Step 5: Rinse and Dry the Car With a Microfiber Towel

Once you’re done with the wiping, rinse the car with clean water.

Afterwards, dry the car after washing it to prevent water spots. A waffle-weave microfiber towel is recommendable for drying, or you can also use a leaf blower for quicker drying.

Steps to Waxing a Car

best-way-to-wash-and-wax-a-car

Using a Spray Wax

What You Need

  • Spray Wax

A spray wax would be the quicker-to-apply option for wax. But it doesn’t last as long as its liquid and paste counterparts and must be applied twice a week according to experts.

  • Microfiber Towels

Step 1: Spray Your Wax Onto the Car

Keep in mind that very cold temperatures can adversely affect the wax application. So when applying wax on a very cold day, it would be best to do it in a garage. At the same time, avoid waxing cars under high heat.

Spray your wax on the paintwork one section at a time. Apply a consistent layer of wax over the surface using straight lines.

Step 2: Rub in the Wax

Dampen a microfiber towel. Then use it to rub the wax into the area you sprayed it onto and to spread it out evenly.

Step 3: Buff Out the Wax

Flip over the microfiber towel you used to rub in the wax. Then use that side to buff out the waxed area. You may repeat the spray waxing as needed.

Using a Liquid or Paste Wax

What You Need

  • Liquid or Paste Wax

Liquid and paste waxes may be more laborious to apply as compared to the spray wax, but they can provide longer-lasting protection for a car. Usually, these types of waxes can be applied every three months, depending on their quality, according to experts.

  • Applicator Pad

An applicator pad would be used for applying liquid or paste wax. Applicator pads are usually round and come in a microfiber or foam material.

  • Microfiber Towel

The liquid or paste wax would be removed and buffed after it has been left to sit on the paintwork, and a microfiber towel would be perfect for those steps.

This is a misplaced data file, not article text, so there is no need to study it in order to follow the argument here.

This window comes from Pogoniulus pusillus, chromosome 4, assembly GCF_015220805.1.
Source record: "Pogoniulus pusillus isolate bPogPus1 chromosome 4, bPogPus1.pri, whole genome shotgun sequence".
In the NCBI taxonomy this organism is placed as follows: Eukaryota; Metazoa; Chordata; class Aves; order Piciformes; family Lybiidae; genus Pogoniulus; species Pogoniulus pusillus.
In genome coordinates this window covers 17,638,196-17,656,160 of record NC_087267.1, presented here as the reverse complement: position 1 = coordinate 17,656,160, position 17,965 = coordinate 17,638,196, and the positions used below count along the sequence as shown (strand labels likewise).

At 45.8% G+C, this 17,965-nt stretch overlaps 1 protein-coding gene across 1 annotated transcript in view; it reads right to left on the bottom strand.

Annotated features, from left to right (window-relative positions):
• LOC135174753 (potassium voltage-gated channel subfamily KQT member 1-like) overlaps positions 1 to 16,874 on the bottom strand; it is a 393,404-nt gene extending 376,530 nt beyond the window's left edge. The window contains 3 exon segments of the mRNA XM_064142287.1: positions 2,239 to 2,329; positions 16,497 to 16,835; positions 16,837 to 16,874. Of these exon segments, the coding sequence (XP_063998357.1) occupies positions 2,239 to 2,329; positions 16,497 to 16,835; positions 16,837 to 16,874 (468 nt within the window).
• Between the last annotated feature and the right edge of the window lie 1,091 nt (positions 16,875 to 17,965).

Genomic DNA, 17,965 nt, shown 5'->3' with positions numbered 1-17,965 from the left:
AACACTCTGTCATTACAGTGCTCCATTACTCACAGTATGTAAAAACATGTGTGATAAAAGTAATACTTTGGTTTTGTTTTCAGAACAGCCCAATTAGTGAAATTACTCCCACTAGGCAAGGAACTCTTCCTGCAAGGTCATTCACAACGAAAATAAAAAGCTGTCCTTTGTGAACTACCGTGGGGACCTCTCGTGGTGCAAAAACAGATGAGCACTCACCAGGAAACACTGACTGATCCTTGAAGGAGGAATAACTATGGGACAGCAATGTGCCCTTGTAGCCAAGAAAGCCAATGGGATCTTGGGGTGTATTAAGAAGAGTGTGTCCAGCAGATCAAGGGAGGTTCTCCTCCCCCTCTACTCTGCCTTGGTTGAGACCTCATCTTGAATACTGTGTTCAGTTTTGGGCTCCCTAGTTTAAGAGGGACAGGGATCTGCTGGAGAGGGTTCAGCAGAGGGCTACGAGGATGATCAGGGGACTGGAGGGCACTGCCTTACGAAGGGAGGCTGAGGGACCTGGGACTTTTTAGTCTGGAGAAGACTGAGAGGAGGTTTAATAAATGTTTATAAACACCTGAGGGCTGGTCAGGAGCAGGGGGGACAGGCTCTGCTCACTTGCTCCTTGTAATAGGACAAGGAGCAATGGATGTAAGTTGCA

Step 1: Apply the Wax in Circular Motions

If you’re using liquid wax, put a dime-sized amount of wax on the applicator pad. If you’re using paste wax, swipe the applicator into the container to get the wax.

Apply just a thin layer of the wax evenly on the paintwork in small, circular strokes that overlap each other. Also, apply the wax either in a horizontal or vertical direction and work on one section at a time so that you can make sure that the entire car gets covered with wax.

This also helps prevent the wax from being left on the surface for too long and drying out, which would make it very hard to remove.

Limit your car waxing on the paintwork, and do not apply wax on the plastic accents and headlights. Plastic parts can be damaged by wax, so if you also want to detail them, look up car trim products.

Step 2: Leave the Wax to Sit For a Few Minutes

You can check the wax’s product instructions for how long you should leave it on the surface. You can also tell it’s time to remove it if it starts to look matte and feel chalky.

Step 3: Wipe Off the Wax

Wipe off the wax using a microfiber towel. Apply gentle pressure and work in circular motions. Make sure that you remove all the wax.

Step 4: Buff Out the Wax

Lastly, you can make the paintwork appear more shiny and lustrous by buffing the surface with a microfiber towel. To do so, rub the towel onto the surface using fast, circular motions.

Conclusion

Remember to regularly do the steps above for how to wash and wax a car, and it will always look good. If there’s something on your mind in regards to this topic, you’re more than welcome to write it in the comments. Also, kindly help us spread some car maintenance knowledge by sharing this article.